By Robert Stitt
Joseph Kent is known as the “Martin Luther King Jr. with tattoos and gold teeth.” This title was bestowed upon him after his role in the peaceful protests in Ferguson, Missouri following the shooting death of Michael Brown. At the time, he was a 21-year-old music student at Morgan State University.
Mr. Kent, now considered a prominent activist, joined the recent protests in Baltimore following the death of Freddie Gray on April 19 from spinal cord injuries suffered during an arrest and improper transportation by the police department.
On Tuesday, CNN was showing live footage of police officers lined up outside as Kent stood with his hands up in from of them. An armored vehicle then drives right next to Kent, partially blocking the cameras from view of him. Kent is then briefly seen being pounced on by National Guardsmen.
Twitter was abuzz with people wanting to know what happened and Joseph Kent’s whereabouts, since the live television apprehension of a peaceful protestor by armed forces was all but overlooked by the CNN reporters that were standing right there filming.
The Baltimore city website notes that Baltimore protests were not all peaceful, and after the riots on Monday resulted in extensive property damage and injured police officers, the Baltimore mayor, Stephanie Rawlings-Blake, issued a city-wide curfew on April 28 starting at 10 p.m.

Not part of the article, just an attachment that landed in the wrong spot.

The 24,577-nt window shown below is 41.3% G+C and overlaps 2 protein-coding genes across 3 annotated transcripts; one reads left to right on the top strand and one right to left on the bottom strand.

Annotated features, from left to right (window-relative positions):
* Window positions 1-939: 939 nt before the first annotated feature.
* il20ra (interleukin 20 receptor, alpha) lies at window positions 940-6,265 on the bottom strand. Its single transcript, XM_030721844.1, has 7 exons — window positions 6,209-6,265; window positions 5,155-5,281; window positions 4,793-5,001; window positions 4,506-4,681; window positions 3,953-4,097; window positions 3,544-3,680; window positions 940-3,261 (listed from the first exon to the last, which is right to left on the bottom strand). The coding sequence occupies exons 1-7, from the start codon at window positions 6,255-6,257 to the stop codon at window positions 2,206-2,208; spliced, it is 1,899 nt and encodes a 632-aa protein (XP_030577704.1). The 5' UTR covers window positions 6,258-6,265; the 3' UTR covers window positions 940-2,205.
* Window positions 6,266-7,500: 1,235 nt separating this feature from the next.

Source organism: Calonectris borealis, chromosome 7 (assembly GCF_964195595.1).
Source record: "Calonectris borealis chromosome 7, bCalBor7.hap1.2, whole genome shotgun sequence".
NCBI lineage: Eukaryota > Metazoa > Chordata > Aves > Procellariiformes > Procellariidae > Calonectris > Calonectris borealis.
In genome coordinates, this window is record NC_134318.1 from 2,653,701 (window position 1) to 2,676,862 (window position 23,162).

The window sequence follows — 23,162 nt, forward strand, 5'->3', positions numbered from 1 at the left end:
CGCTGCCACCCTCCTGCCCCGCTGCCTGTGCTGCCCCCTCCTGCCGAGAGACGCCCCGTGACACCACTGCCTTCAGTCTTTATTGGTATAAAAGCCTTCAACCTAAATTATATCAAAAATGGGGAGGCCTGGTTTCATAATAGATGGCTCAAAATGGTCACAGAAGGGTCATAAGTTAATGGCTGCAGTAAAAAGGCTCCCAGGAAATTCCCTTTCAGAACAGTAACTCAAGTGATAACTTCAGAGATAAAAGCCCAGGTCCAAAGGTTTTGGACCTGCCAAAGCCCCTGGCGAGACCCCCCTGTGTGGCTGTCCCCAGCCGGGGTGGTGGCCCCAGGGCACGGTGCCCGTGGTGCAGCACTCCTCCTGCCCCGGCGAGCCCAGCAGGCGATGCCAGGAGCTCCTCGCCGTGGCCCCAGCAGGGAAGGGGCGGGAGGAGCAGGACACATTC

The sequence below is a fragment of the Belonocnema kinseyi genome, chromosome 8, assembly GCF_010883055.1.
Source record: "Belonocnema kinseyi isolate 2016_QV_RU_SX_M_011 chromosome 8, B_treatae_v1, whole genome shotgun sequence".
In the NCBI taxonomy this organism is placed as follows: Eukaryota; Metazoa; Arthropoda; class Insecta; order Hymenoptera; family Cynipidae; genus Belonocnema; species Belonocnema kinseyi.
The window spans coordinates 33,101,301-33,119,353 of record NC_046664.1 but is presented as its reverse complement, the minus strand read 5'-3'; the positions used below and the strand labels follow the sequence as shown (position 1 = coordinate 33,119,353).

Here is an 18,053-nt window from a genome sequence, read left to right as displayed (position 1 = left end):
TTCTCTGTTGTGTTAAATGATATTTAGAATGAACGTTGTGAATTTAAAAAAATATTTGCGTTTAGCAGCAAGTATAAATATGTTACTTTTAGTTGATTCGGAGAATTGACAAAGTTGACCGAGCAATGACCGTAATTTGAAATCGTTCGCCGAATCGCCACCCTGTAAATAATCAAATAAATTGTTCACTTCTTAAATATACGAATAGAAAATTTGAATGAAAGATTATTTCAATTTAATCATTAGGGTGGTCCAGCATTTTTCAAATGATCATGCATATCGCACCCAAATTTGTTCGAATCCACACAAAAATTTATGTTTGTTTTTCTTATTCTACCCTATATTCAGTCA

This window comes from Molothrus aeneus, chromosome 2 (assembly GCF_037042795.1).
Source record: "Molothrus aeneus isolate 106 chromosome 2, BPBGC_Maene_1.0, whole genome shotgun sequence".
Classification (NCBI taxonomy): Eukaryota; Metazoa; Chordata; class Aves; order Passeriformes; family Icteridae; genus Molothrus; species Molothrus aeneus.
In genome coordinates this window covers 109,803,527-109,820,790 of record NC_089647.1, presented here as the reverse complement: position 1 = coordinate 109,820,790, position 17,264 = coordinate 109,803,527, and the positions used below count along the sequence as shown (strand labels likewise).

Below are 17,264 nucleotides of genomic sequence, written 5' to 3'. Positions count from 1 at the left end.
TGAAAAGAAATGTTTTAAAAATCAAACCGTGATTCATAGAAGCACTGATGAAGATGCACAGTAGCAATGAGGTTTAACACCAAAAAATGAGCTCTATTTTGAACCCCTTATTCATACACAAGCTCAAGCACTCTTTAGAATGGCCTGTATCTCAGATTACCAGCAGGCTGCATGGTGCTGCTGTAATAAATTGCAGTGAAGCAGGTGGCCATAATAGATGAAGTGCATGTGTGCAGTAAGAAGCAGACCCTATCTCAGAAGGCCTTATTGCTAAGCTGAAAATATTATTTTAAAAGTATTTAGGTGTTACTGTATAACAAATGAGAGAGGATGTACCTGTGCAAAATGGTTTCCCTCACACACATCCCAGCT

The curfew had a number of details:
- applies to all citizens except emergency personnel and those commuting to and from work
- essential operation employees are to have valid ID
- drivers and individuals may be stopped and arrested if they violate the terms of the curfew
A rundown of prohibited conduct during the curfew was listed:
- no person within the city of Baltimore may be in a public place during the curfew period
- no person within the city of Baltimore may engage in a march, parade, assembly, or demonstration on a public place during the curfew period, or outside the curfew period without a permit
It appears that Kent was out after the curfew and “subject to arrest,” but that does not change the very odd circumstances of this forceful abduction on national television.
Kent was released late Wednesday and provided an interview for CBS News. “I know a lot of people want to know if I’m okay and are worried and stuff, so I’m just going to go around here and let everybody know that everything is good and keep protesting, but positively,” he told a reporter.
He said that he has friends within the police department who were able to help him out. “At the end of the day, all police aren’t bad, but all of them aren’t good, either,” he said.
He briefly spoke about the spooky manor in which he was arrested on Tuesday. “I just disappeared,” Kent explained. “It happened so quickly and professionally.”
He was charged with curfew violation, but after a police commissioner recognized him, his release was expedited.